Monday, November 26, 2012

Today I learned about cigarettes

This was Rachel's journal entry for Saturday, November 24:

"To day I lrnd a baot sigrres."

She proudly displayed it to me while I was in the kitchen. I slowly sounded it out while she attempted to hold her journal steady in mid-air (something she always fails at because she's a fidgety five-year-old). "Today I learned about...cigarettes. Awesome. Ummmm... Do you want to write a little bit more," I prompted. "Maybe say where you learned about cigarettes or what you learned about cigarettes."

Her amendment reads:

"I went to the Duke Hom Sed. Sigrres r bad."

That just about sums up our Saturday. We made it to the Duke Homestead and Tobacco Museum. I'm not sure what I was expecting but it certainly wasn't what I got. The whole museum seemed confused about whether it should laud or lambast the tobacco industry. It was almost awkward.

We got there just in time to watch the introductory film which went on and on about the farming, harvesting, curing, and auction of tobacco and how those things have changed through time. It talked about how cigarettes were "invented" and how they got better and better and better but then...we discovered tobacco causes cancer. So the city quickly changed its name from The City of Tobacco to The City of Medicine. The end.

I suppose it's justice that a large chunk of the Duke Endowment goes toward medicine since many people paid the Duke family money in order to poison their bodies. We, also, can thank the tobacco industry for our education, if nothing else, since Duke University was funded by the Duke family with tobacco money.

At one point in our little walk-through of the museum Rachel asked if all the workers at tobacco factories looked so sad because they knew tobacco was bad.

It was kind of funny. We told her the workers she was seeing (including the animatronic tobacco farmer) weren't real—they couldn't have emotions because they were plastic (but hello uncanny valley). We showed her pictures of actual factory workers, some of whom were grinning from ear to ear.

"How can they look happy doing something so bad?" she asked.

"They didn't know. They didn't understand. They didn't believe. We do—we know better now."

Ignorance is not always bliss. And talking about tobacco isn't always somber...

Just look at this authentic Indian statue carrying cigars. I was a little excited when I spotted this (mostly because of Calamity Jane (with Doris Day)). It's an artifact. I know this because the sign at its feet so helpfully reads "ARTIFACT—please do not touch".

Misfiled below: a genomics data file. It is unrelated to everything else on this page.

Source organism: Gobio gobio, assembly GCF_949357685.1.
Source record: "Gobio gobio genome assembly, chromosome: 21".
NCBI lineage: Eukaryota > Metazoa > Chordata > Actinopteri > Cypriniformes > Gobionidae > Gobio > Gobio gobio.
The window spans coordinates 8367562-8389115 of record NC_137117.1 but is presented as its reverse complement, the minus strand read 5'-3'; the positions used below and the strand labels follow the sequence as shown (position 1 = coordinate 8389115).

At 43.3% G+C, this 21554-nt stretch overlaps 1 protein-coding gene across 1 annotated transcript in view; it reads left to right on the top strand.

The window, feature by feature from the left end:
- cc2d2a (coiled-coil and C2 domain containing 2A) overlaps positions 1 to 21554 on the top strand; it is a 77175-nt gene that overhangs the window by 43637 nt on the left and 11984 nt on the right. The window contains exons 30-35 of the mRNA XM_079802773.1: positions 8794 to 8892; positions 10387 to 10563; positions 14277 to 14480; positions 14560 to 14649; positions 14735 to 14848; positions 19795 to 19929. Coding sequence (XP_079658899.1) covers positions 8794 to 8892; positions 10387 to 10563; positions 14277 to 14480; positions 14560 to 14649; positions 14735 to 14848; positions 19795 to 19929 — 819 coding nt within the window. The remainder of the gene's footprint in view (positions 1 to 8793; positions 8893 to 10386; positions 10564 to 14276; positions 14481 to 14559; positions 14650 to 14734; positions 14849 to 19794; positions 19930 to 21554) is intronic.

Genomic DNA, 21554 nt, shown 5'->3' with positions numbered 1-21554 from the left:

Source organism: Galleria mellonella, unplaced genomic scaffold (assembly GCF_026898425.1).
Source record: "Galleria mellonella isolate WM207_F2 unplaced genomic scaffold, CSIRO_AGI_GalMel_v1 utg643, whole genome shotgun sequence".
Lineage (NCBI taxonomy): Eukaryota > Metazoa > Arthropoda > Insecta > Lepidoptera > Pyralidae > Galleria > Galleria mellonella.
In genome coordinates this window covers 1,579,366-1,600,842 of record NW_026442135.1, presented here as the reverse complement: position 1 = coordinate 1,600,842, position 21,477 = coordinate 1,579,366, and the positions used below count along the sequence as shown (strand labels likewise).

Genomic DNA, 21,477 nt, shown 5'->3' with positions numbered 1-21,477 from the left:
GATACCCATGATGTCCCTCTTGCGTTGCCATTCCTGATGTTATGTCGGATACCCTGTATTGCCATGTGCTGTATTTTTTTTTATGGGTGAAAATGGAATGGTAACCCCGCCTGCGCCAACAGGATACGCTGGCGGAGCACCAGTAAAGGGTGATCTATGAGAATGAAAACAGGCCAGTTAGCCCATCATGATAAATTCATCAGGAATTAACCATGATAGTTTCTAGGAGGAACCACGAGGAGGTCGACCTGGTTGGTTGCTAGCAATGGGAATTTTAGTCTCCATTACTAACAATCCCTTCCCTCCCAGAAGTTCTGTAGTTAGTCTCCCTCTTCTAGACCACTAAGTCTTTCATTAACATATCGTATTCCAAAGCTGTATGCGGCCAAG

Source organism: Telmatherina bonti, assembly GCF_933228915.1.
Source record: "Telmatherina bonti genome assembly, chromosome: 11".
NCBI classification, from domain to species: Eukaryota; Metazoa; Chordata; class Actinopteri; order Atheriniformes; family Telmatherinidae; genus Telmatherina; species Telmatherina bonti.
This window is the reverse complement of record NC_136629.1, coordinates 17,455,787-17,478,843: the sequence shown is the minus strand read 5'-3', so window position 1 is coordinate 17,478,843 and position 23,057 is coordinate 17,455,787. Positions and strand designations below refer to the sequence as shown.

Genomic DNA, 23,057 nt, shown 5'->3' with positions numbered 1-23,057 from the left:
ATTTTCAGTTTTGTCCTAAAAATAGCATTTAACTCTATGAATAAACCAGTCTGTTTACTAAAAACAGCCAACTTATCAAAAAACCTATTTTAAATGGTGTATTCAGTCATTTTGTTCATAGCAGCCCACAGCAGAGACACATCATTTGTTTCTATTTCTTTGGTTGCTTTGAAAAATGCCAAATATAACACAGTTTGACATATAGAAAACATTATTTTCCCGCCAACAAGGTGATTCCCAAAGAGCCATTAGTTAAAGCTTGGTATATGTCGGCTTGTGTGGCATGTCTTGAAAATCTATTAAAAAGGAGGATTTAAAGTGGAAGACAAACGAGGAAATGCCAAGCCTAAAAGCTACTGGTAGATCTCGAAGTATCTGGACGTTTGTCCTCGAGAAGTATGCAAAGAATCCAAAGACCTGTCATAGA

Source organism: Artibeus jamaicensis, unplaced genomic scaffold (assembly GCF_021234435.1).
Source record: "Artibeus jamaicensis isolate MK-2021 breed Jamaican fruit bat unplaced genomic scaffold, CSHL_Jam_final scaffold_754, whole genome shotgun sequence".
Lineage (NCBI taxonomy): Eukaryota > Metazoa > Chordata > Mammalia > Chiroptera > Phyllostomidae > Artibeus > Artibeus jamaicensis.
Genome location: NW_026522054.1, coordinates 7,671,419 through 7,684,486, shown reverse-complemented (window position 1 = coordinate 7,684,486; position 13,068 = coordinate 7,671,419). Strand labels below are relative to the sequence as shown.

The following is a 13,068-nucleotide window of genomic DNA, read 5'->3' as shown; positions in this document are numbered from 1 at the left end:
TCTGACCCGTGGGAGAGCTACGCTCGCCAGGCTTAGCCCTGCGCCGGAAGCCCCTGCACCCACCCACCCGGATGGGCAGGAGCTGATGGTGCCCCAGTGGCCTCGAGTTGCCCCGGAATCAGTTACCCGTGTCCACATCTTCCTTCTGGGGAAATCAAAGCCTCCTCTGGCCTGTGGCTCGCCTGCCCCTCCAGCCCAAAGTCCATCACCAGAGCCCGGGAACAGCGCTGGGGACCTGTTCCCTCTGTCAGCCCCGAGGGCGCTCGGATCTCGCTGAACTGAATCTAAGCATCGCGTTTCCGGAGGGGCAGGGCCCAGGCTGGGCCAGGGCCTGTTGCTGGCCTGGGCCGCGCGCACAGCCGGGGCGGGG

Then there's this replica of the Liberty Bell, made entirely of tobacco.

It's plaque reads:
This replica of a Liberty Bell, made from tobacco, is a duplicate of the one presented to the Smithsonian Institution by R.J. Reynolds Tobacco Company. The bell is a symbol of North Carolina's most important agricultural commodity and tobacco's contribution to the country. It contains enough tobacco to manufacture 15,000 cigarettes and weighs over 300 pounds. Over 200 hours of work by the art department of R.J. Reynolds Industries, Inc. was required to finish the bell.
It's like a weird chewing gum statue or giant ball of yarn...only it's a tobacco bell. Also, do you see what I mean about it being awkwardly laudatory toward tobacco? I suppose it's good that we aren't denying that tobacco played a role in our state's economy—as well as in the national (and dare I say global?) economy—but as fascinating as a bell made out of 300 pounds of tobacco leaves's also kind of weird.

This tobacco vending machine was fascinating:

Your choice between gum balls (1¢) or a carton of cigarettes (15¢). There's a huge sign warning you to not attempt to purchase from an empty column because the coin return function of such machines hadn't been invented yet (apparently) and a tiny sign at the very bottom reminding minors that they aren't permitted to purchase tobacco.

There were a couple of other vending machines on display. I'm not really sure when those fell out of use in North America, though I do know that they're still around in Russia (or at least they could be found when I was last there (which granted was nearly a decade ago (how do these things happen?))).

When we rounded a corner and came face-to-face with this poster I actually laughed out loud.

"Is that supposed to be attractive?" I snorted to Andrew. I feel as though the artist was trying to convince me of the feminism, refinement, and romance of snuff. The artist—L. Boilly?—failed, and thank goodness! Can you imagine if this was still stylish and dignified?

Across from this picture was a bunch of quotes from famous people denouncing tobacco. In 1604, King James (like The Bible) said that the use of tobacco is "a custom loathsome to the eye, hateful to the nose, harmful to the brain, dangerous to the lungs."

But just around the corner was a display lamenting the decline of the tobacco industry with a large sign reading, "This may be the last generation of my family to farm tobacco because..." with several sections titled things like "Machinery is too expensive" and "The auction hall just ain't as popular as it used to be."

In truth, tobacco is still farmed in North Carolina but all the farms have been privatized so all the small tobacco farmers either had to sign a contract with a major tobacco company or find a new profession. Downtown Durham used to be filled with tobacco factories—and it still is, but they've been refurbished into cute shops and luxury apartments. Tobacco's all but invisible 'round these parts. But the legacy of tobacco will never die.